California Cannabis Activists Call on Sacramento to Fix Broken System

3.3 min readPublished On: January 17th, 2022By

SACRAMENTO– Supernova Women held a rally in Sacramento (main image) last Thursday, 13th January, in favor of equity, racial justice, and tax relief for cannabis businesses.

Assemblywomen Mia Bonta (D-Oakland) and Autumn Burke (D-Inglewood) participated, as did Sen. Steve Bradford (D-LA), who said in a statement to NORML: “We can give CEQA exemptions for football stadiums but not cannabis? The requirement for a brick and mortar site before you can get a license is as discriminatory as you can get.”

The protest is just one of many planned in the coming months, as the California industry struggles with over-bearing cannabis laws and taxes. Not to mention the discriminatory nature of the laws, as mentioned by State Senator Bradford.

How did we get here? California voters approved recreational cannabis five years ago with Proposition 64. There are now 18 US States and D.C. permitting adult-use cannabis. But the laws set up in each state vary significantly.

One of legalization’s bright & shining goals was to put illicit operations out of business.  It would have been far smarter to work with the legacy growers to help create the conditions to enable them to enter the legal market, instead of trying to run the legacy farmers out of business.

Because of that miscalculation, the opposite has happened, illicit operations, free of tax and bureaucracy, are booming.

On top of this, punishments have been reduced for illicit cultivation. That has incentivized more illicit grows to come on the market. Even if they are shut down, the fines are relatively little, they simply brush themselves off and pop right back up again.

Consequently, California’s underground cannabis market is booming.

(Illicit grown cannabis is easy to find)

VICE Media (click link here), extensively describe the issue. Vice interviewed some cannabis voices, who warn California’s regulated cannabis market is collapsing.

Legal cultivators are drowning in red-tape, bureaucracy and over taxation. A major issue is that farmers still have to pay the same tax systems set 5 years ago. That’s fine when it’s $2500 per half a kilo in 2019, but not so good when prices have collapsed to $300 per half a kilo, due to over production in 2021.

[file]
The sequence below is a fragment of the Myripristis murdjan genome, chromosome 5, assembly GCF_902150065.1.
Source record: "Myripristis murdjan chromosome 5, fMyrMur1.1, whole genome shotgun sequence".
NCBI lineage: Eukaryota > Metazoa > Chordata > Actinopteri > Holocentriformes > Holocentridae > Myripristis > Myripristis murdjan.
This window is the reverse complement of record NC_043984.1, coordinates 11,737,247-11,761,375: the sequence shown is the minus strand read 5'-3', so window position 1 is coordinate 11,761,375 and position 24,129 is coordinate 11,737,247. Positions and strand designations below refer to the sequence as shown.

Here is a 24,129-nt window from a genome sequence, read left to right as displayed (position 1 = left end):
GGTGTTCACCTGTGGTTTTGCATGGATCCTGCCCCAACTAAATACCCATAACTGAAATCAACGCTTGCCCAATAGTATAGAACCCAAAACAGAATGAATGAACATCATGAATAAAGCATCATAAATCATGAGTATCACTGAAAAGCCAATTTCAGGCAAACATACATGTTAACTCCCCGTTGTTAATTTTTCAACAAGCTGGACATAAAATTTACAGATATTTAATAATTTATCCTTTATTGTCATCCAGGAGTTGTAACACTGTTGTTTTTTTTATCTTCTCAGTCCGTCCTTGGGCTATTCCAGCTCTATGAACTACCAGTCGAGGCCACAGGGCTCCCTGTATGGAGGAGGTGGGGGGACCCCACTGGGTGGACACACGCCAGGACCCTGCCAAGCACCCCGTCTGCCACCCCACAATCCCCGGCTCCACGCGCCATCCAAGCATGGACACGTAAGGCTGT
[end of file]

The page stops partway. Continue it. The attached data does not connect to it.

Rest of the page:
The chaos in the California cannabis market mostly boils down to tax—the new state-regulated system is too expensive for everyone involved. Including consumers. Due to affordability issues, many consumers are switching to illicit cannabis.

In fact, some illicitly grown cannabis varieties are very popular and in many instances, indistinguishable from legally-grown cannabis. Advocates say unless the red-tape, over-regulation and over-taxation of cannabis is solved by Sacramento, the industry will further collapse.

De facto, much of California cannabis is moving back to being an illicit market already. Consumers ultimately will benefit if Sacramento reduce taxes & regulations on legal cannabis and help legacy farmers thrive. One potential outcome will be the consumer price of legal cannabis will fall, to the point where demand increases from the legal market.

Last Thursday’s protest was the latest in an industry revolt over California’s cannabis tax structure. Gov. Gavin Newsom suggested on Monday, last week, that he is open to reconsidering the state’s taxes on cannabis cultivators and purchases.

“This administration supports cannabis tax reform and plans to work with the Legislature to make improvements to California’s cannabis tax policy to assist stabilize the market,” the governor said in a budget proposal unveiled this week.

“There was intention by having that wording in the budget,” Newsom stated at a press conference when asked to elaborate on the phrasing.

”My purpose is to examine tax policy in order to stabilize the market.” Newsom’s budget projects that the state will collect $787 million in cannabis revenue during the 2022-23 tax year.

Without a full overhaul of reform, and with 50% of consumers enjoying raw flower, California’s cannabis consumers will continue finding better deals outside of licensed stores in California cannabis.

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Newsteam at Highly Capitalized are some of the most experienced writers in cannabis and psychedelics business & finance. We cover capital markets, finance, branding, marketing and everything important in between. Most of all, we follow the money.

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